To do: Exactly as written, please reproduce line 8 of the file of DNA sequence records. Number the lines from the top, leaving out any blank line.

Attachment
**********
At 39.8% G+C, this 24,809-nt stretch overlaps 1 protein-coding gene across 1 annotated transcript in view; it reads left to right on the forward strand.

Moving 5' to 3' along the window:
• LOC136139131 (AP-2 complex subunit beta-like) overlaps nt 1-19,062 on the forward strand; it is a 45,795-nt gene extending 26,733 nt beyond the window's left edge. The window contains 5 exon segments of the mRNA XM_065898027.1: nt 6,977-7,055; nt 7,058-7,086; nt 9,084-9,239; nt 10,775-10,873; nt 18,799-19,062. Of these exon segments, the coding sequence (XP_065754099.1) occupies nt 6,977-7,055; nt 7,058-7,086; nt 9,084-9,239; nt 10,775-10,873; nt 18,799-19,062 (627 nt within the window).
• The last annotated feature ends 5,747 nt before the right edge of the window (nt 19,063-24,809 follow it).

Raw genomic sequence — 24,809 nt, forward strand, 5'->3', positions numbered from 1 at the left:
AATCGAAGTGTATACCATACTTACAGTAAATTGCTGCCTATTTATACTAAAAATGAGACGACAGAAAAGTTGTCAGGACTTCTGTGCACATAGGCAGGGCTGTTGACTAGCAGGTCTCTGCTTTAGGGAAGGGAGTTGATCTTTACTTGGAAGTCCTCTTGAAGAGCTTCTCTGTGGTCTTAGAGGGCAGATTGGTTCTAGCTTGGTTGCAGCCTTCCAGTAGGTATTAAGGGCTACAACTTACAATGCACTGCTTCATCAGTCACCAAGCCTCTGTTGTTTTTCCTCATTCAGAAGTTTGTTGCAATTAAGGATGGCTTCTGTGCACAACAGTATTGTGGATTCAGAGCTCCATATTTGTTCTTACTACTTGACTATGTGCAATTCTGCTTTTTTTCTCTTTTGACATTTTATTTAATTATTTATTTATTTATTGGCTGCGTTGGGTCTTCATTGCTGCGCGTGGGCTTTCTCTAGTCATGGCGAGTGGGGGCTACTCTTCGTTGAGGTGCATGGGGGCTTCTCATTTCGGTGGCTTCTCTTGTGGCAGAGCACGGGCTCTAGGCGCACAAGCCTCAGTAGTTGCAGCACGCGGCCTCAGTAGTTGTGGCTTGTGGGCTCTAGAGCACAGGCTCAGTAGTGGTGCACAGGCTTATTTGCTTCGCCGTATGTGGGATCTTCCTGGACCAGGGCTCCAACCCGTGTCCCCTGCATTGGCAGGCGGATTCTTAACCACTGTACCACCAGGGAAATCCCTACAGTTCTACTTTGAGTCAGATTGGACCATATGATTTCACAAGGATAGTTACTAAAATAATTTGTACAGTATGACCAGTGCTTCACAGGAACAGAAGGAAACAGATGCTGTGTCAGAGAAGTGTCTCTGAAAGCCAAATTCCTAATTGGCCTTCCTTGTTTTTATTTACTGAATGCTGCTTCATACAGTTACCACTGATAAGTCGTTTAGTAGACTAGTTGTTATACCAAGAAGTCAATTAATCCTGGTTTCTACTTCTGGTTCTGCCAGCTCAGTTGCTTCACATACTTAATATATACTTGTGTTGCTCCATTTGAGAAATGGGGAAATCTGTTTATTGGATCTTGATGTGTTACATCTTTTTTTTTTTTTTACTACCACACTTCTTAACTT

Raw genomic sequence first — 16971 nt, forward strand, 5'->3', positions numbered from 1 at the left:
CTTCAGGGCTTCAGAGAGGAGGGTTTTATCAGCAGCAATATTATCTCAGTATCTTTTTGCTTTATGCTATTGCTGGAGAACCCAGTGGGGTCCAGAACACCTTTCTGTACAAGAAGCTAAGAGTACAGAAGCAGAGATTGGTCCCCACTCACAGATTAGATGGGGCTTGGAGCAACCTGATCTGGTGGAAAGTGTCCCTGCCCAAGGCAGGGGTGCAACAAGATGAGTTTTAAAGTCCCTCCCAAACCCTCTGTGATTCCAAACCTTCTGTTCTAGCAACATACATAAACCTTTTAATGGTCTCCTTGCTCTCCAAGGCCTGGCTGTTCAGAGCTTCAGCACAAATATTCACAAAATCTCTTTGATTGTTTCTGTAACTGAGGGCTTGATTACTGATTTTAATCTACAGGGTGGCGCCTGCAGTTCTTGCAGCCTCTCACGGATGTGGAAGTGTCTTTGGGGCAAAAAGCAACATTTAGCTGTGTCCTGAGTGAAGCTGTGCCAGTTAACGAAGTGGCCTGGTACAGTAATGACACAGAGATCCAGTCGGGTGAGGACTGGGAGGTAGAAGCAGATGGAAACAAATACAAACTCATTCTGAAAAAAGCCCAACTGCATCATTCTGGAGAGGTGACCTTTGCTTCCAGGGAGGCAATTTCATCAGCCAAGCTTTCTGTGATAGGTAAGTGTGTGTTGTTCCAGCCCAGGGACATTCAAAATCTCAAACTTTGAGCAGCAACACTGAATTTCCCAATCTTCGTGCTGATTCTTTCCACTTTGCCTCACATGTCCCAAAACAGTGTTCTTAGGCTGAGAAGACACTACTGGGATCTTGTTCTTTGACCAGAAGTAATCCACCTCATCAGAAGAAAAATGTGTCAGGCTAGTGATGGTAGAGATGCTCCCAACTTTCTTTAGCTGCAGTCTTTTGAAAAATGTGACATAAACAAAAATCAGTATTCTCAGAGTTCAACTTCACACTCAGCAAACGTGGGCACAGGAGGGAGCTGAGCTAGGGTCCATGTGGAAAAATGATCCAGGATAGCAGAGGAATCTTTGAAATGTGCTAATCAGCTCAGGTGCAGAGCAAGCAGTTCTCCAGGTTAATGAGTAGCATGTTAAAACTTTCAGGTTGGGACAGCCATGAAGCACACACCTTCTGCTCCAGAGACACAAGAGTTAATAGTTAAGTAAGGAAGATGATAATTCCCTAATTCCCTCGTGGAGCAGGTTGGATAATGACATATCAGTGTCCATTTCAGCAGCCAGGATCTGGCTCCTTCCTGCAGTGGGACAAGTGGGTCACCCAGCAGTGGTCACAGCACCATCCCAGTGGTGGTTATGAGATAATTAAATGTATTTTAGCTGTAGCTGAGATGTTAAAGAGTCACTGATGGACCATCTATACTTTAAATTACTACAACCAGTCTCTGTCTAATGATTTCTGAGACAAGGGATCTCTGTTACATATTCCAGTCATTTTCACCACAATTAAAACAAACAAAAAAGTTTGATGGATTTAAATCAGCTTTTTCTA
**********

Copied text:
CTTCAGGGCTTCAGAGAGGAGGGTTTTATCAGCAGCAATATTATCTCAGTATCTTTTTGCTTTATGCTATTGCTGGAGAACCCAGTGGGGTCCAGAACACCTTTCTGTACAAGAAGCTAAGAGTACAGAAGCAGAGATTGGTCCCCACTCACAGATTAGATGGGGCTTGGAGCAACCTGATCTGGTGGAAAGTGTCCCTGCCCAAGGCAGGGGTGCAACAAGATGAGTTTTAAAGTCCCTCCCAAACCCTCTGTGATTCCAAACCTTCTGTTCTAGCAACATACATAAACCTTTTAATGGTCTCCTTGCTCTCCAAGGCCTGGCTGTTCAGAGCTTCAGCACAAATATTCACAAAATCTCTTTGATTGTTTCTGTAACTGAGGGCTTGATTACTGATTTTAATCTACAGGGTGGCGCCTGCAGTTCTTGCAGCCTCTCACGGATGTGGAAGTGTCTTTGGGGCAAAAAGCAACATTTAGCTGTGTCCTGAGTGAAGCTGTGCCAGTTAACGAAGTGGCCTGGTACAGTAATGACACAGAGATCCAGTCGGGTGAGGACTGGGAGGTAGAAGCAGATGGAAACAAATACAAACTCATTCTGAAAAAAGCCCAACTGCATCATTCTGGAGAGGTGACCTTTGCTTCCAGGGAGGCAATTTCATCAGCCAAGCTTTCTGTGATAGGTAAGTGTGTGTTGTTCCAGCCCAGGGACATTCAAAATCTCAAACTTTGAGCAGCAACACTGAATTTCCCAATCTTCGTGCTGATTCTTTCCACTTTGCCTCACATGTCCCAAAACAGTGTTCTTAGGCTGAGAAGACACTACTGGGATCTTGTTCTTTGACCAGAAGTAATCCACCTCATCAGAAGAAAAATGTGTCAGGCTAGTGATGGTAGAGATGCTCCCAACTTTCTTTAGCTGCAGTCTTTTGAAAAATGTGACATAAACAAAAATCAGTATTCTCAGAGTTCAACTTCACACTCAGCAAACGTGGGCACAGGAGGGAGCTGAGCTAGGGTCCATGTGGAAAAATGATCCAGGATAGCAGAGGAATCTTTGAAATGTGCTAATCAGCTCAGGTGCAGAGCAAGCAGTTCTCCAGGTTAATGAGTAGCATGTTAAAACTTTCAGGTTGGGACAGCCATGAAGCACACACCTTCTGCTCCAGAGACACAAGAGTTAATAGTTAAGTAAGGAAGATGATAATTCCCTAATTCCCTCGTGGAGCAGGTTGGATAATGACATATCAGTGTCCATTTCAGCAGCCAGGATCTGGCTCCTTCCTGCAGTGGGACAAGTGGGTCACCCAGCAGTGGTCACAGCACCATCCCAGTGGTGGTTATGAGATAATTAAATGTATTTTAGCTGTAGCTGAGATGTTAAAGAGTCACTGATGGACCATCTATACTTTAAATTACTACAACCAGTCTCTGTCTAATGATTTCTGAGACAAGGGATCTCTGTTACATATTCCAGTCATTTTCACCACAATTAAAACAAACAAAAAAGTTTGATGGATTTAAATCAGCTTTTTCTA